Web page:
Pro-Fourth Amendment demonstrators seek to curtail domestic surveillance

July 6, 2013
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Angry with the government’s domestic surveillance programs, protesters march toward Los Angeles City Hall on July 4. They are demanding an end to digital surveillance and a strict adherence to Fourth Amendment principles. (Dan Bluemel / LA Activist)

Fourth Amendment advocates marched through downtown Los Angeles on July 4 demanding the government reign in its ubiquitous domestic surveillance.

Organized by Restore the Fourth, the action is part of a national movement that began in the wake of leaked top secret documents that revealed the NSA to be collecting vast amounts of Internet and phone data on Americans.

(Dan Bluemel / LA Activist)

Jeremy Kauffman, an organizer for Restore the Fourth’s LA chapter, challenged statements originally made by political figures, such as President Obama and Sen. Dianne Feinstein (D-CA), who attempted to downplay the significance of the NSA’s spying.

“There is nothing modest about a total subversion of the Fourth Amendment,” he said. “The whole function of this amendment is to prevent against this sort of dragnet, unaccountable surveillance system that has now been constructed.”

Kauffman, a student at UCLA School of Law, warned against the consequences of insufficient government oversight, citing the FBI’s smear campaign against Martin Luther King Jr. under its COINTELPRO program. In one of its most ignoble moves, the Bureau attempted to compel King to commit suicide by promising that certain embarrassing audio tapes would then never be made public.

“They bugged his house, church and hotel rooms,” said Kauffman. “They then used that surveillance to try and discredit him. … Now for one second, consider how this history would have unfolded if they had the surveillance systems they now do.”

(Dan Bluemel / LA Activist)

The demonstration began at Pershing Square with about 180 protesters present. Several activists delivered speeches and the Declaration of Independence was read to those in attendance.

The action was Restore the Fourth’s first demonstration. The protest movement was recently formed in light of the NSA revelations. According to the group’s website, they aim to “end all forms of unconstitutional surveillance of digital communications by the U.S. government.”

Xander Snyder, an organizer for Restore the Fourth, called the NSA’s domestic surveillance a “disgrace to everyone who has fought and died for America.” He urged people not to relinquish the rights bestowed to them in the Fourth Amendment.

“It’s why our forefathers fought the Revolutionary War,” he said. “So, when someone asks you, ‘Why should I care? I’m not doing anything wrong,’ tell them that people have fought and died for these liberties and you shouldn’t be willing to give them up so easily.”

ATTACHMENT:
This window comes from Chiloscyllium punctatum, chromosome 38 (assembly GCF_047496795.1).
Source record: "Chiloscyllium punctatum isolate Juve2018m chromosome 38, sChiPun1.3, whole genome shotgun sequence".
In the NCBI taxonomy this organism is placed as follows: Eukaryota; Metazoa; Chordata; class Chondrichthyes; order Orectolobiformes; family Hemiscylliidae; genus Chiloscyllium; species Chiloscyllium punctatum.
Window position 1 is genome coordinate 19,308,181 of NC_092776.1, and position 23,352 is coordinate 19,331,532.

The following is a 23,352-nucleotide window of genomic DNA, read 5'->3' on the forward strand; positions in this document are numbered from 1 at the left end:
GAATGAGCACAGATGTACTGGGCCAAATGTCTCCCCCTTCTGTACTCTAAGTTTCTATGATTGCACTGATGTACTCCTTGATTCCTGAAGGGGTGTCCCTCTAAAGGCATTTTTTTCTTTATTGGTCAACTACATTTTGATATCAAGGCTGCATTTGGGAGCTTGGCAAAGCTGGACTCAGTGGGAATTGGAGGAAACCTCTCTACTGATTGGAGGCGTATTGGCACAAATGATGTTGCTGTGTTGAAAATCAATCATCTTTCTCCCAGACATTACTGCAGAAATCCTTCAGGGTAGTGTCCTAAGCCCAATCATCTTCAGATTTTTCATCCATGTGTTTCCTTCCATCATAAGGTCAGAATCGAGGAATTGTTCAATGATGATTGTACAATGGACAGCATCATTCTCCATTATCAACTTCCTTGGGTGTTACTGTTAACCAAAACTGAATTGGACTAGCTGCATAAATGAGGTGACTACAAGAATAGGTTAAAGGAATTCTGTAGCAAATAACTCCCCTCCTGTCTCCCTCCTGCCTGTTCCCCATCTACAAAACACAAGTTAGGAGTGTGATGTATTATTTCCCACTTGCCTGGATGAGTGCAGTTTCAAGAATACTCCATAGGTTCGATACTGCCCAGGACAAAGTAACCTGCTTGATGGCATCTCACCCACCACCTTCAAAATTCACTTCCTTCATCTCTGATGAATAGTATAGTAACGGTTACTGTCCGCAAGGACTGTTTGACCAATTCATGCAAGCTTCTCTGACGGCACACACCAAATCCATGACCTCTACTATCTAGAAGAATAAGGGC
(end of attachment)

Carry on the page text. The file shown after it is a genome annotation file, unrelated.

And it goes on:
Gen. Keith Alexander, head of the NSA and the Pentagon’s U.S. Cyber Command, has defended the agency’s surveillance programs, saying the spying has helped thwart some 50 potential terrorist attacks throughout the world, according to the Los Angeles Times.

“They assist the intelligence community efforts to connect the dots,” he said.

But Snyder feels the arguments for massive surveillance are specious. Statistically, he said, Americans are more likely to die in a car accident or of drowning in a bathtub than to be involved in a terrorist attack.

“It makes no sense,” he said. “It is truly irrational to be giving up such rights for such astronomically low-probability events.”

Grand Park staff and armed security attempt to stop protesters from entering the park. (Dan Bluemel / LA Activist)

After rallying for about an hour, an impromptu march was called and protesters headed for City Hall before moving onto Grand Park. Within minutes of entering the section of the park nearest to City Hall, a park employee alerted the park’s armed security guards of their entrance.

“There’s not much we can do about that,” a voice replied through the employee’s two-way radio.

A Grand Park staff listens to a demonstrator explain their entry into the park. Park employees wanted the protesters to leave, fearing a disruption of a planned concert. (Dan Bluemel / LA Activist)

Yet, when protesters attempted to enter the western most section of the park, between Grand Avenue and Hill Street, they were met by staff and security who physically attempted to bar their entry. LA County sheriffs on site did not intervene.

Security feared a disruption to a planned concert at the park, but protesters succeeded in breaking through. Though dogged by staff, security and sheriffs, their demonstration continued without incident.

“This is a public park. We have every right to be here,” said Dee, who requested her full name be withheld. “We have rights and we are allowed to protest for those rights.”

Earlier that day, an action in Santa Monica was conducted by Restore the Fourth’s Venice chapter. There, activists were granted entry into the city’s Fourth of July parade. The action was endorsed by Occupy Venice, Occupy Fights Foreclosures, Veterans for Peace and others.

Restore the Fourth’s demonstration was the second of its kind in LA concerning Fourth Amendment rights since the NSA’s actions were made public in early June.

 

Related articles:

1. June 21, 2013: Bringing the argument home about domestic spying

2. June 20, 2013: Spying, gentrification and the Google connection

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